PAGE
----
In an account of profits the court will find out what profit the defendant has made from the infringing act, and award that to the claimant: the profit, after all, is properly theirs.

Once upon a time (before 1988) a rather draconian remedy called conversion damages was available. The court would treat all the takings (not just the profits) from the infringement as the claimant's. The possibility of losing all the proceeds, not just the profits, made would-be infringers (including those whose activities might be marginal) think twice before going ahead.

Now the courts can award such additional damages as the justice of the case may demand. This sounds promising, but additional damages are very rarely awarded, for the simple reason that they push the boundary between compensation and penalty too far. Damages are not there to penalise the infringer, and once an award of damages has been made (so the claimant is restored to the position where they should be) there can be no room for anything to be added that can truly be called "damages".

Some countries - the USA being a prime example - give statutory damages. You can recover a certain amount without having to prove that you have lost anything. This is the blunt instrument that has been used to attack illegal filesharers in the last few years, resulting in substantial awards of damages against them - notwithstanding that very little actual damage has been caused. Statutory damages neatly sidestep the issue.

Thursday 17 June 2010

Tip of the Day: Avoiding copyright infringement

A very small and rather obvious point that came up recently - but it's sometimes the small and obvious ones that are most easily overlooked. Suppose you heve asked someone to create something for you that will be protected by copyright. Ideally, you'll have taken an assignment of the copyright, but there might be many reasons why that isn't possible - and one might be that the project is still in its infancy.

If you need to bring a new programmer/photographer/composer/writer/whatever in later to finish the project, don't fall victim to the temptation to show them what the previous person had done. Keep that completely out of sight. Go right back to the basics, whatever it was that gave you the idea in the first place. Then there can be no suggestion - no serious suggestion - that the second person infringed the copyright of the first.

There might be arguments that you did actually have the right to use the first person's work, but you shouldn't rely on them. They are arguments you will have eventually to present before one of Her Majesty's judges, and they make for a very critical audience. moreover, they aren't an audience that pays you so they can enjoy the show: they require you to pay for the privilege of appearing before them, and you'll have to employ a very expensive supporting cast too.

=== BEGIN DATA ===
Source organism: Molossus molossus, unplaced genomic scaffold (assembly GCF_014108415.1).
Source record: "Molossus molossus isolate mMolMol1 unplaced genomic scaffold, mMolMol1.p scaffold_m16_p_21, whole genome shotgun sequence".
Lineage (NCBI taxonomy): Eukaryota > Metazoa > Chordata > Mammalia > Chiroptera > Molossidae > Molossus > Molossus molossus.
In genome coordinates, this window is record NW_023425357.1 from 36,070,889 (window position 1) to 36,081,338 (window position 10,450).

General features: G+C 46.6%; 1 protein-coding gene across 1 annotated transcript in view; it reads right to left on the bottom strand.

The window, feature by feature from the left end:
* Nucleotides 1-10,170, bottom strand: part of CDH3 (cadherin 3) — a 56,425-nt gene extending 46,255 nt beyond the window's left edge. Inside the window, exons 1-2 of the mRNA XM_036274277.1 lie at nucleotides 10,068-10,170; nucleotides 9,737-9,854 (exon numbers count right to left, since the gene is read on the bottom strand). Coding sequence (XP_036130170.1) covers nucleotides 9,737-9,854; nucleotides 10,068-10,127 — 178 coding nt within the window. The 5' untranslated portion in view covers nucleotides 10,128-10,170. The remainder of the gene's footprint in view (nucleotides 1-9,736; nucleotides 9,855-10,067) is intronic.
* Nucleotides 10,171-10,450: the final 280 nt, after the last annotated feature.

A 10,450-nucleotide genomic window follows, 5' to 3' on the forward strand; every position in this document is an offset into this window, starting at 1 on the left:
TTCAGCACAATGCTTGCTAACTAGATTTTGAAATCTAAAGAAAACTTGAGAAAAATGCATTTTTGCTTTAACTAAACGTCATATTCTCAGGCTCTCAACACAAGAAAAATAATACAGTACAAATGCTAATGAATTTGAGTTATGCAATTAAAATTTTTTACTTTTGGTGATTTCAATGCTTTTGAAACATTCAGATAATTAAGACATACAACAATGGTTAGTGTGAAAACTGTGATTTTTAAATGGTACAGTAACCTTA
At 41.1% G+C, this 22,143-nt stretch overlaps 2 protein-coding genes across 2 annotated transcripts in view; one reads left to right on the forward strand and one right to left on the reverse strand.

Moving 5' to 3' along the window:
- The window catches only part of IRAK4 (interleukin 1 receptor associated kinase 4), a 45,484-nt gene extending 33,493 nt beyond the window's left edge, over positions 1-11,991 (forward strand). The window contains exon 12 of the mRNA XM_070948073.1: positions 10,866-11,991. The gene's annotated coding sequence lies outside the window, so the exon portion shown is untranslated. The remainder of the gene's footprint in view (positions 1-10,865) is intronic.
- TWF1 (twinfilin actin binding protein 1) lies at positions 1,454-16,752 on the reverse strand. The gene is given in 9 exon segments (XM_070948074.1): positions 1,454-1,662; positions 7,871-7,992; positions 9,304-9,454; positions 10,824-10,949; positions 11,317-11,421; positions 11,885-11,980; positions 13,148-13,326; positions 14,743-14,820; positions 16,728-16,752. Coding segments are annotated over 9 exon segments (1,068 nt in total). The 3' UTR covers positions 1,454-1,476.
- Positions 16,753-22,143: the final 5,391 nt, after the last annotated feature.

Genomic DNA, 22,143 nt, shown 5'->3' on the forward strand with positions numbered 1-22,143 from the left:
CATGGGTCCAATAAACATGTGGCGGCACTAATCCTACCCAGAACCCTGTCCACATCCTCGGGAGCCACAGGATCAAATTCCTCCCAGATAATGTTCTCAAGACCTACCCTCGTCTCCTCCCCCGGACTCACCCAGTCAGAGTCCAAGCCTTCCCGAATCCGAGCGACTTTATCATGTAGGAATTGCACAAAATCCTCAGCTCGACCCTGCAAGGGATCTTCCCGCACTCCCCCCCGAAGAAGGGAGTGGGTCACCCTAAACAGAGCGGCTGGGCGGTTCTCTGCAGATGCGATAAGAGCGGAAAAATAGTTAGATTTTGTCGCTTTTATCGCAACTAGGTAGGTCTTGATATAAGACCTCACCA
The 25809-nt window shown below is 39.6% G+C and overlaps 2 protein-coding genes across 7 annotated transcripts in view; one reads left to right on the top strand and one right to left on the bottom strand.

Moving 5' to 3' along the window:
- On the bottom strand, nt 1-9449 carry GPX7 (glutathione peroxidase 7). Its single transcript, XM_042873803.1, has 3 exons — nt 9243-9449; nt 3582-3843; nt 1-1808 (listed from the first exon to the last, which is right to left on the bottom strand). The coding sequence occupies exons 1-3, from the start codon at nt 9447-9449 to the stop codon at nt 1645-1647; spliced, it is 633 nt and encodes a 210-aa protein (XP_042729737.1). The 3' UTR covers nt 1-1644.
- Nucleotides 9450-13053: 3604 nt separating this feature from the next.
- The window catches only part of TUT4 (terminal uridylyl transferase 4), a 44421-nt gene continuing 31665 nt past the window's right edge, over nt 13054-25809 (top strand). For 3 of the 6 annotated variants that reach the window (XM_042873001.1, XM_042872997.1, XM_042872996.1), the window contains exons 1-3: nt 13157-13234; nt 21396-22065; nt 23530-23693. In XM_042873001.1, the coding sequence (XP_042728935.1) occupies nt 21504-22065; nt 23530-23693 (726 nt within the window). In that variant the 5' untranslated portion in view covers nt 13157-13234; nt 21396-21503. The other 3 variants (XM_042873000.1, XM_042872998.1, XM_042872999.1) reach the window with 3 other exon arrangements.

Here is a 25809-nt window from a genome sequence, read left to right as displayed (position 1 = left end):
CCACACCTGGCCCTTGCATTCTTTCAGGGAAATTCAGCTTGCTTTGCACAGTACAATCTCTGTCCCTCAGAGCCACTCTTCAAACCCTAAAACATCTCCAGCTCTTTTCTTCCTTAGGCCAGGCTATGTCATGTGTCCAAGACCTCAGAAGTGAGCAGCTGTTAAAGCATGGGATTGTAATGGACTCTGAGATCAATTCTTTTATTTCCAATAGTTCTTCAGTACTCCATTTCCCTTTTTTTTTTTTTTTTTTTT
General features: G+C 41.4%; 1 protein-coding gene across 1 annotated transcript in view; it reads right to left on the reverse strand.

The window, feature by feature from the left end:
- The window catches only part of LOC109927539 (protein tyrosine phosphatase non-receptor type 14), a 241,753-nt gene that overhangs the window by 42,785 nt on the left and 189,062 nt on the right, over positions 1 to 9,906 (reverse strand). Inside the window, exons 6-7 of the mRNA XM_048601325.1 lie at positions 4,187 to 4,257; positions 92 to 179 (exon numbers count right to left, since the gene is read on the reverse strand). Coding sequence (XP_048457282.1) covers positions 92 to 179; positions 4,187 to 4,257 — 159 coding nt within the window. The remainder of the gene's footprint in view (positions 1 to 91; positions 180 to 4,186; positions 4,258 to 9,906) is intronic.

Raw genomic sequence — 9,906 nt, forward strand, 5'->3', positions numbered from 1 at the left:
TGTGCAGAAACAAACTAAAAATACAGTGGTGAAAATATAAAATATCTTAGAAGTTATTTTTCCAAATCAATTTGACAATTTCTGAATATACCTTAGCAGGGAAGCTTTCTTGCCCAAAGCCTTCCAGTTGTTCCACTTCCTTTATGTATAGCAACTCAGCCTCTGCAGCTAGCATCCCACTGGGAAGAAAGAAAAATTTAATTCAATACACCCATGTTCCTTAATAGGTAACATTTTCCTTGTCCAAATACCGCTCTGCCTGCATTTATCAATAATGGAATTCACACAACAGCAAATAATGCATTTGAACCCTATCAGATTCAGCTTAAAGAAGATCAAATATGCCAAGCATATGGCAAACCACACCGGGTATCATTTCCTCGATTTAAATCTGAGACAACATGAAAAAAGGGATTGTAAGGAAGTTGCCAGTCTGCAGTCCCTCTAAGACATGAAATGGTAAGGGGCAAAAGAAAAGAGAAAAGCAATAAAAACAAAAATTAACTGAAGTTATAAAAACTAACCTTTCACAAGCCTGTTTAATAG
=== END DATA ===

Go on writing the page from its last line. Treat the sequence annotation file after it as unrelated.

Tuesday 15 June 2010

Tip of the day: trade marks as designs

Not feeling very inspired today, having spent yesterday in the office dealing with a visit from our regulator. Why, I wonder, is it thought that professions need to be regulated? The answer, I fear, is that being a solicitor is no longer a profession, it is a mere business, and one cannot rely implicitly on the integrity of some of its members, so the majority have to submit to a level of control designed for the truly dishonest or incompetent.

Anyway, today - following on from my comments about passing-off law as a back-up where design protection fails (as design protection usually does) by highlighting one area where it will work the other way round. The design that makes up your trade mark could also be protected as a registered design. The requirements for a registered design are stiff: it must be novel and have individual character. Trade marks, by contrast, even get better as they get older. But a new business or product is likely to have a new logo, and if it functions as a trade mark it has distinctive character which is at least part of the way to individual character. A rebrand might produce some registrable designs, too, though here the stumbling block will be that the character of the new design will often owe something to the old one and 'individual character' might be hard to show. But it's easy (and cheap) to get a design on the register, and these days maximising your IP portfolio is often the name of the game.

For an example of how this might work, see here and here.

Monday 14 June 2010

Tip of the day: imitating designs

When I present courses, I like to stress that the different IP rights are quite independent, each designed to do its own job. The intellectual property field displays a lack of joined-up thinking not because of any lack of intellectual rigour but simply because the rights are not intended to interoperate.